But don’t worry, there are ways around this. You could have plans or structures in place, an accountability partner or even quotes to inspire you. Whatever works.
I stick little quotes all over my laptop screen. Whenever I feel a sense of dread creeping up as I’m about to embark on something, this quote always inspires me:
This is simple. This is easy. This is fun – Kerwin Rae
I then take a deep breath and just dive into it. Always works!
Quick Tip: Motivate yourself in little ways – quotes, accountability partner etc.
You don’t have confidence
Or you let self-doubt, negative beliefs and your inner critic get in the way.
Have you ever told yourself any of these: “I’m not good enough”, “I will never make it”, “I will never be as good as the rest anyway, so why try?” and any related negative gunk?
We’ve all got negative tapes playing in our heads for years. This negativity has built up so much of momentum that it becomes the default pattern of thought.
Our beliefs all have some element of perception bias, which works like this: Think a thought >> Experience something that confirms your initial belief/thought >>> Belief/thought is reinforced.
Do that frequently over a period of time and you can see how difficult it can be to break out of our beliefs.
But, one way around this is to always remind yourself that there are a million different sides to something you’ve observed. Not everything that you believe or think is true.
Another method that works wonders is positive affirmations, or, taking your negative statements and turning them into positive ones.
Quick Tip: Every time you start putting yourself down with negative statements, take note! And try turning that statement into something positive.
You don’t have a plan
You probably didn’t even write it down! Everything stays in your head.
When you don’t have a plan – nothing gets done. you do things whenever you feel like it. Whenever our emotions get in the way, especially when we’re trying to get things done, procrastination creeps in.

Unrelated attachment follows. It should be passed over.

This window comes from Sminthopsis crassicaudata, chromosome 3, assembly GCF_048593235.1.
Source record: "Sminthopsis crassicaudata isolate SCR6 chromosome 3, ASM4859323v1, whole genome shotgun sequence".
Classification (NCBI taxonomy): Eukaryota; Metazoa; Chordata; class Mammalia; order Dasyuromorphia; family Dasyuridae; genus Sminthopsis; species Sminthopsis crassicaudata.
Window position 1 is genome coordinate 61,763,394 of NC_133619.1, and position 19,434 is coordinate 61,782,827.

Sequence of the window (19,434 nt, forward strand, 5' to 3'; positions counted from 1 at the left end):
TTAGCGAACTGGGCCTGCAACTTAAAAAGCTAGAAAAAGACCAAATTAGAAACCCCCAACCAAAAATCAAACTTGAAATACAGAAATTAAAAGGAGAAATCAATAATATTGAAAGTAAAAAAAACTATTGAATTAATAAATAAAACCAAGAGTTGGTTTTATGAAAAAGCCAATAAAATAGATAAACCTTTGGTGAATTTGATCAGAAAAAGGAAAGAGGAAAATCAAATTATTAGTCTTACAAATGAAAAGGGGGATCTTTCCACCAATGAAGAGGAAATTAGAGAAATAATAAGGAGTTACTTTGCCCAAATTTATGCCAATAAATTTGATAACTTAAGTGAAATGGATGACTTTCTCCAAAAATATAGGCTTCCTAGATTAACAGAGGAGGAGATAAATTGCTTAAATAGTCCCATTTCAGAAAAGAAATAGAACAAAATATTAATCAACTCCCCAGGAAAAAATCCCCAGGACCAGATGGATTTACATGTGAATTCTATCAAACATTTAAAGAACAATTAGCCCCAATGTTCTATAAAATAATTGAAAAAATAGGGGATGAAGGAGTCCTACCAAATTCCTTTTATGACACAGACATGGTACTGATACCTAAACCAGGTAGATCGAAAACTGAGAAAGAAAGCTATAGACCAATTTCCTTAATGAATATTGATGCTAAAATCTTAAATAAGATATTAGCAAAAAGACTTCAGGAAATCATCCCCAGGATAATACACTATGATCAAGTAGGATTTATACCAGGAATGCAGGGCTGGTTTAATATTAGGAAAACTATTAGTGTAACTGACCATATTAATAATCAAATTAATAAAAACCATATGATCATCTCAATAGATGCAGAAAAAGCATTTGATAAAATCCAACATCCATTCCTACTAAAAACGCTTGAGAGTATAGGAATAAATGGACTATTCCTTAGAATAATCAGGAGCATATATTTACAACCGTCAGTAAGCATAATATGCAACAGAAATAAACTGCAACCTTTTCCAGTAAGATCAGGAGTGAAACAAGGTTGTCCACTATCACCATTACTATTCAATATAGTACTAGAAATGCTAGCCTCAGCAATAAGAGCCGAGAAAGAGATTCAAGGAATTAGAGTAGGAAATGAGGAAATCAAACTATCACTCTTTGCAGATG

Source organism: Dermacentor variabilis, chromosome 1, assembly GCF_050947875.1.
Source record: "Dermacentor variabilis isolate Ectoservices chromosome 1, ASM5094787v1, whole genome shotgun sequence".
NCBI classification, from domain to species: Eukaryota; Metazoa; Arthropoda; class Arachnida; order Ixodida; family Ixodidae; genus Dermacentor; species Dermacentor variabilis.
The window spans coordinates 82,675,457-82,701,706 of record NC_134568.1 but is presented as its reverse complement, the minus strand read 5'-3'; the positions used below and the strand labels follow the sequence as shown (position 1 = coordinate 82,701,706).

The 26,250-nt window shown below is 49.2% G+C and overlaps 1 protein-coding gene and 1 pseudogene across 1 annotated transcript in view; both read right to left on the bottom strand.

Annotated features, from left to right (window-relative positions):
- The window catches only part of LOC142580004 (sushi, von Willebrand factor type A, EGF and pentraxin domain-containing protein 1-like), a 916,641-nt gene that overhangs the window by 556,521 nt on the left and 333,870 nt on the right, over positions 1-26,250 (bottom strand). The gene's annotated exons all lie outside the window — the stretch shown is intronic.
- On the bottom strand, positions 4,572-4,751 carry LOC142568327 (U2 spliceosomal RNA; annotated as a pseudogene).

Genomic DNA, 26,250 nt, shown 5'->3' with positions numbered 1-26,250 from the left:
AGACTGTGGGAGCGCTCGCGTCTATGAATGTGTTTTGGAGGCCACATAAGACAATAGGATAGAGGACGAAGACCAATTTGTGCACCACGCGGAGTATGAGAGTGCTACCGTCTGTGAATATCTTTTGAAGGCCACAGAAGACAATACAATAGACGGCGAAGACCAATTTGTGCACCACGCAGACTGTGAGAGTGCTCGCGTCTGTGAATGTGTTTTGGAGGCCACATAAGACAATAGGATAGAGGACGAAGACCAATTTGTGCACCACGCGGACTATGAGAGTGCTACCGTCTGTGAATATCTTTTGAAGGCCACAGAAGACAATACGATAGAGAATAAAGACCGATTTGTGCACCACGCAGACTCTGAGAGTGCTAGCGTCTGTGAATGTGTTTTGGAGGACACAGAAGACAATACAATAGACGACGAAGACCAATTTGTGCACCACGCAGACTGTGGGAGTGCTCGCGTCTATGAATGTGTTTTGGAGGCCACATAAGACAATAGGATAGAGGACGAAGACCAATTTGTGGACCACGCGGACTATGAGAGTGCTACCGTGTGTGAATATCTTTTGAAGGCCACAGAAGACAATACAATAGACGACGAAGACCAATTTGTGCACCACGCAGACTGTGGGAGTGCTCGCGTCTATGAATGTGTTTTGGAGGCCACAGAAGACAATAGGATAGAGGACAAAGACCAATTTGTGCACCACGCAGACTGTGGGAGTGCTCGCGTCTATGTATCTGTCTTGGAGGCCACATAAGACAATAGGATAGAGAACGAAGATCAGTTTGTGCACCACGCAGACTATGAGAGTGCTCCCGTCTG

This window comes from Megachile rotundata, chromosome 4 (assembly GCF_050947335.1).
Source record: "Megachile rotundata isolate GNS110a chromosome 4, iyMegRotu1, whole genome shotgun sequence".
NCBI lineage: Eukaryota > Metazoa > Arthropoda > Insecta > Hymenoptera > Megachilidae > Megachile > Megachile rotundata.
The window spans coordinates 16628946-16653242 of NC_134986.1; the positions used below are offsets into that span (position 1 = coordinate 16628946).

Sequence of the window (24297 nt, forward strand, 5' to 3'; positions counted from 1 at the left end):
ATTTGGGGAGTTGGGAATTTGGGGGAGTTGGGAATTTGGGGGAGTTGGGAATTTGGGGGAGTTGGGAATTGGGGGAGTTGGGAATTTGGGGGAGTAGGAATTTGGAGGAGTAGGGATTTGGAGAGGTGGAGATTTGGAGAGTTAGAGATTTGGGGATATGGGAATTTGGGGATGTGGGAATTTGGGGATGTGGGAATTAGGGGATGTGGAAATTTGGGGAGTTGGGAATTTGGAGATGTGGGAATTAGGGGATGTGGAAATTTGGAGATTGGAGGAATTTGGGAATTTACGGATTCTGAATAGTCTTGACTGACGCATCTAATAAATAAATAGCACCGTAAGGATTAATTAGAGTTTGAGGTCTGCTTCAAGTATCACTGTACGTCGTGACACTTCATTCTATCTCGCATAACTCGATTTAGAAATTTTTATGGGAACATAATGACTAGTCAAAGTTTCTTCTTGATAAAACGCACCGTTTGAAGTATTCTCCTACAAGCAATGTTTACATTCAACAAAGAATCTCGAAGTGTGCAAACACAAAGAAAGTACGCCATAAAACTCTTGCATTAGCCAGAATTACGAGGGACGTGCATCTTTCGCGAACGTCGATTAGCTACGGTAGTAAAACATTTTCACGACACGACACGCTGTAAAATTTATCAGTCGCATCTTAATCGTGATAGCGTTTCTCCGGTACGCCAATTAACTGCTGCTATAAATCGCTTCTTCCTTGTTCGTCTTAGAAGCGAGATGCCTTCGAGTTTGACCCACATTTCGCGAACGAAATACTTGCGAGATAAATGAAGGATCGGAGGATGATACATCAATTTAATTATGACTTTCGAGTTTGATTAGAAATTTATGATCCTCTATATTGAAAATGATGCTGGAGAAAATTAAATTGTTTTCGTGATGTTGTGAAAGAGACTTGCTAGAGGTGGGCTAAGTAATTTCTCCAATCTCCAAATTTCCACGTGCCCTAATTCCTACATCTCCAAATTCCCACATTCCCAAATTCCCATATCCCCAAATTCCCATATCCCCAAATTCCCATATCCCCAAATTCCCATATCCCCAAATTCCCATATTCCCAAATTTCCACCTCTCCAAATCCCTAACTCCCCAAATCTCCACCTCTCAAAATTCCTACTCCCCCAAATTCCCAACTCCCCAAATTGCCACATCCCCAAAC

You don’t measure your progress effectively, you under or over-estimate the time needed to finish tasks.
Quick Tip: Get your goals out of your head and onto a notepad or Word. Go one step further and develop a plan for your goal.
You lack focus and are constantly distracted
The environment that you are in and what is in your environment, matters a lot.
We’ve all been guilty of opening 20 tabs on our web browsers, surfing Facebook or checking Instagram when we are supposed to be working.
Handphones are a huge culprit. Keep it away so you don’t have to keep fighting the urge to check your notifications!
Another source of distraction is the activity level or noise level in your environment. Some of us work very well in slightly busy places (ie: coffee shop), as it forces us to concentrate. Others need library-levels of silence. Figure out what works best for you and always ensure that your environment is conducive.
Quick Tip: Create a physical, distraction-free space (not your bed!) that is an area where you ‘enter’ to get stuff done. This could be a desk space, a coffee shop you like or somewhere you feel you are most productive.
You lack accountability
When you are accountable to someone about what you said you would do, you are more likely to deliver.
Just the thought that someone is expecting something from you is enough to keep you motivated. Telling someone about it puts it out in the public sphere and you feel like you can’t go back on your word.
That is a big enough push to get you off your ass – nobody likes to feel embarrassed or look like they can’t keep their word!
Quick Tip: Get somebody willing to be your accountability partner.
You don’t have a deadline for it
“I’ll finish this blog post in the next 30 mins” vs “I will finish it whenever I can.”
Guess which gets done?
When there isn’t a deadline, it doesn’t register as “urgent” to our minds and we end up taking our own sweet time. you will find that things just drag on and on and never gets done. Remember,
Something that can be done at any time is often done at no time. – Gretchen Rubin
Quick Tip: Assign deadlines to your large-ticket items as well as your mini goals.
You give up too easily
You run into a small roadblock and you think, well this is too difficult, I won’t bother anymore. But, nobody said the road to our desination would always be smooth!